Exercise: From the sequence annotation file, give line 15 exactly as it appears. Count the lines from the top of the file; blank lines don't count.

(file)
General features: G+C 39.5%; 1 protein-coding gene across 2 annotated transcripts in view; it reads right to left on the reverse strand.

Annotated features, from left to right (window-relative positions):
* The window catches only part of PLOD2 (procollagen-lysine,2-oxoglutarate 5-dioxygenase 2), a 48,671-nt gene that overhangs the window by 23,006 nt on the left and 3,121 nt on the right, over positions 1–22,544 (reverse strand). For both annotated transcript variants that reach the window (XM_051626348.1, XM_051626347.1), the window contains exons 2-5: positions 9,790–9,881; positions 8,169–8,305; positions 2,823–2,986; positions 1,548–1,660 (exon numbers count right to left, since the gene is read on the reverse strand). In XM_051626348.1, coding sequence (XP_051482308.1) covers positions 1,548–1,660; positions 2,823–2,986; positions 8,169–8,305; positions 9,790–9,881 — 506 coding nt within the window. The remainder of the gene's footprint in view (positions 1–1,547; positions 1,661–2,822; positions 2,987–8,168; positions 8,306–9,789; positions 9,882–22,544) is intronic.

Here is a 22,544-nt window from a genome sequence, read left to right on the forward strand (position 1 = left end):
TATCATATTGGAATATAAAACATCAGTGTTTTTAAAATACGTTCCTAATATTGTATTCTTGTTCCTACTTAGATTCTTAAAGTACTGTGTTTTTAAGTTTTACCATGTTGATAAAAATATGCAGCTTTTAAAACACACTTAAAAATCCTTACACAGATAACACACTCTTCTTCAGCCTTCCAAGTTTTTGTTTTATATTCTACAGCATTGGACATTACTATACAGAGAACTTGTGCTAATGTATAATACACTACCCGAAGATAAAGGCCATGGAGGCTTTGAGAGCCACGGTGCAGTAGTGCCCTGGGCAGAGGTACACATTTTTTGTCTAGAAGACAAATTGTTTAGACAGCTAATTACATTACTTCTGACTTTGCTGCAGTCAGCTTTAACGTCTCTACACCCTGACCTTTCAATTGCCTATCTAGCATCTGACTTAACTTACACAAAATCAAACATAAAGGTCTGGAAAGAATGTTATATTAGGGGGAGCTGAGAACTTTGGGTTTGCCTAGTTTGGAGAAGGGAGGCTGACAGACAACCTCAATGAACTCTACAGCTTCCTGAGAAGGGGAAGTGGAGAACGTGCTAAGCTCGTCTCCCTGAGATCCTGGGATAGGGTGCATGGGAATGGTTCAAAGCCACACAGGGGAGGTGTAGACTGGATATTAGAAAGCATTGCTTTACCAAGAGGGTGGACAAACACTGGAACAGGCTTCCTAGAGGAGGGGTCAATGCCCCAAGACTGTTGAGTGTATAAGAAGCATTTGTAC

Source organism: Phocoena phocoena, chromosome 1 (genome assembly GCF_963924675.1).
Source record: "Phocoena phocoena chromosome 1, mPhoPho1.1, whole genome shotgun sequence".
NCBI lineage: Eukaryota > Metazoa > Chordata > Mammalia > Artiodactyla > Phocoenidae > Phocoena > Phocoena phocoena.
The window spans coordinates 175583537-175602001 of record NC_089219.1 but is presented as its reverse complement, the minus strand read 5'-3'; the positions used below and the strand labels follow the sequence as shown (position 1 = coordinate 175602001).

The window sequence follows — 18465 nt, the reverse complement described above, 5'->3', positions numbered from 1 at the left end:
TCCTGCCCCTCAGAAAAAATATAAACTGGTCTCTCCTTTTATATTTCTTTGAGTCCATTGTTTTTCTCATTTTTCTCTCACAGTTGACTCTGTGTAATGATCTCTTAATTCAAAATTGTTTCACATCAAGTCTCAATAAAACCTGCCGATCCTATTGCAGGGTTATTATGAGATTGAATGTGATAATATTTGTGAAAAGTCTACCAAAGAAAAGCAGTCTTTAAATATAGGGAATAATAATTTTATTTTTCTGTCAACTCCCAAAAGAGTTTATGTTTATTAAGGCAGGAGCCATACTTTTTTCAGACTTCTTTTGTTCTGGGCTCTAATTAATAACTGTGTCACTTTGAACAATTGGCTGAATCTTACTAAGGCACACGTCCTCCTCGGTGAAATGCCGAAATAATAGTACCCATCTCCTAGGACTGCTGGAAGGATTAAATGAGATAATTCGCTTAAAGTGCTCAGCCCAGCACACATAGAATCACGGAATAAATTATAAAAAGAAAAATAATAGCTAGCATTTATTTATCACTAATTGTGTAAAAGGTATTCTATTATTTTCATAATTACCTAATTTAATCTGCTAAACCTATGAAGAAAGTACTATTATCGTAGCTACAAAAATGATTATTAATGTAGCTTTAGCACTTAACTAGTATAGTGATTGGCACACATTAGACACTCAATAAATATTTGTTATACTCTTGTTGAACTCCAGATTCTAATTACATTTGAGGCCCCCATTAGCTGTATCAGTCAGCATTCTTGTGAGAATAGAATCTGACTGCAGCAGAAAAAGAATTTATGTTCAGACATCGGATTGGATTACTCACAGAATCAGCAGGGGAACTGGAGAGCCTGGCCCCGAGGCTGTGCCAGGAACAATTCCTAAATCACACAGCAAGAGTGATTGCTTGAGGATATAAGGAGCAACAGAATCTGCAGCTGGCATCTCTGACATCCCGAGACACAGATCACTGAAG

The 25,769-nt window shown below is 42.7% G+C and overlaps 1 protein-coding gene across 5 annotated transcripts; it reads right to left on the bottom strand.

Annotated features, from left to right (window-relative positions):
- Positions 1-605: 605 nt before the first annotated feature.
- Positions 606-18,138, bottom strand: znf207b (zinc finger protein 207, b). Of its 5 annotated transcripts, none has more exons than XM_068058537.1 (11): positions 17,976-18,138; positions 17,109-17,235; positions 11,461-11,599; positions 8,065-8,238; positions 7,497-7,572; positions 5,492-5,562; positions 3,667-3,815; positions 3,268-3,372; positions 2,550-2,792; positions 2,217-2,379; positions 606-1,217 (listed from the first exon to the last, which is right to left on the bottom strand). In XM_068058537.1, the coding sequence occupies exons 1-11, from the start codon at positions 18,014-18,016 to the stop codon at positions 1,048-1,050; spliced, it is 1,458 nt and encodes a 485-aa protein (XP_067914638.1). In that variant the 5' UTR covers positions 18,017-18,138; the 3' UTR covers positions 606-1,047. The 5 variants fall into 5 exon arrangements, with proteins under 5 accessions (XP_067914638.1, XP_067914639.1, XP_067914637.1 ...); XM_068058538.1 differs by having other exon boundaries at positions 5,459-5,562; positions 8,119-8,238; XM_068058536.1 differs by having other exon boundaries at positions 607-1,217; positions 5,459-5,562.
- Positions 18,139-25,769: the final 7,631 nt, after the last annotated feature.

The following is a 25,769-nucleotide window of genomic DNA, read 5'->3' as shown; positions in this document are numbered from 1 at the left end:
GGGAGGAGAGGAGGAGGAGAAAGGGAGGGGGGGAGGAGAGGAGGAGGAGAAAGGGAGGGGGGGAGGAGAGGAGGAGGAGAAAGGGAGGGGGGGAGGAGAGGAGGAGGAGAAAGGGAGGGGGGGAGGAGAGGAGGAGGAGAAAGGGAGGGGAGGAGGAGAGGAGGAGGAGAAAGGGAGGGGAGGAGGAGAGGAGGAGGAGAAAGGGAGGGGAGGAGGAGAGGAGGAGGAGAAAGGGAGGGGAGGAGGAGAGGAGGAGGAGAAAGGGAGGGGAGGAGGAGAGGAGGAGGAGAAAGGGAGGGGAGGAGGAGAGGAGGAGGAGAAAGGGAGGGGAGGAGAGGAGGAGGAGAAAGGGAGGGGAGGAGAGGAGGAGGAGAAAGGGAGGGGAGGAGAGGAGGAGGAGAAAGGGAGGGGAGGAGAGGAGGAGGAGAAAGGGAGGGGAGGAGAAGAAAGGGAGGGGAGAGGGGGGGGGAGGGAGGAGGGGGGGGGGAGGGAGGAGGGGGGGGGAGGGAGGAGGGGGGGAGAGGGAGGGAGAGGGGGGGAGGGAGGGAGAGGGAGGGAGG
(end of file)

- Positions 606-18,138, bottom strand: znf207b (zinc finger protein 207, b). Of its 5 annotated transcripts, none has more exons than XM_068058537.1 (11): positions 17,976-18,138; positions 17,109-17,235; positions 11,461-11,599; positions 8,065-8,238; positions 7,497-7,572; positions 5,492-5,562; positions 3,667-3,815; positions 3,268-3,372; positions 2,550-2,792; positions 2,217-2,379; positions 606-1,217 (listed from the first exon to the last, which is right to left on the bottom strand). In XM_068058537.1, the coding sequence occupies exons 1-11, from the start codon at positions 18,014-18,016 to the stop codon at positions 1,048-1,050; spliced, it is 1,458 nt and encodes a 485-aa protein (XP_067914638.1). In that variant the 5' UTR covers positions 18,017-18,138; the 3' UTR covers positions 606-1,047. The 5 variants fall into 5 exon arrangements, with proteins under 5 accessions (XP_067914638.1, XP_067914639.1, XP_067914637.1 ...); XM_068058538.1 differs by having other exon boundaries at positions 5,459-5,562; positions 8,119-8,238; XM_068058536.1 differs by having other exon boundaries at positions 607-1,217; positions 5,459-5,562.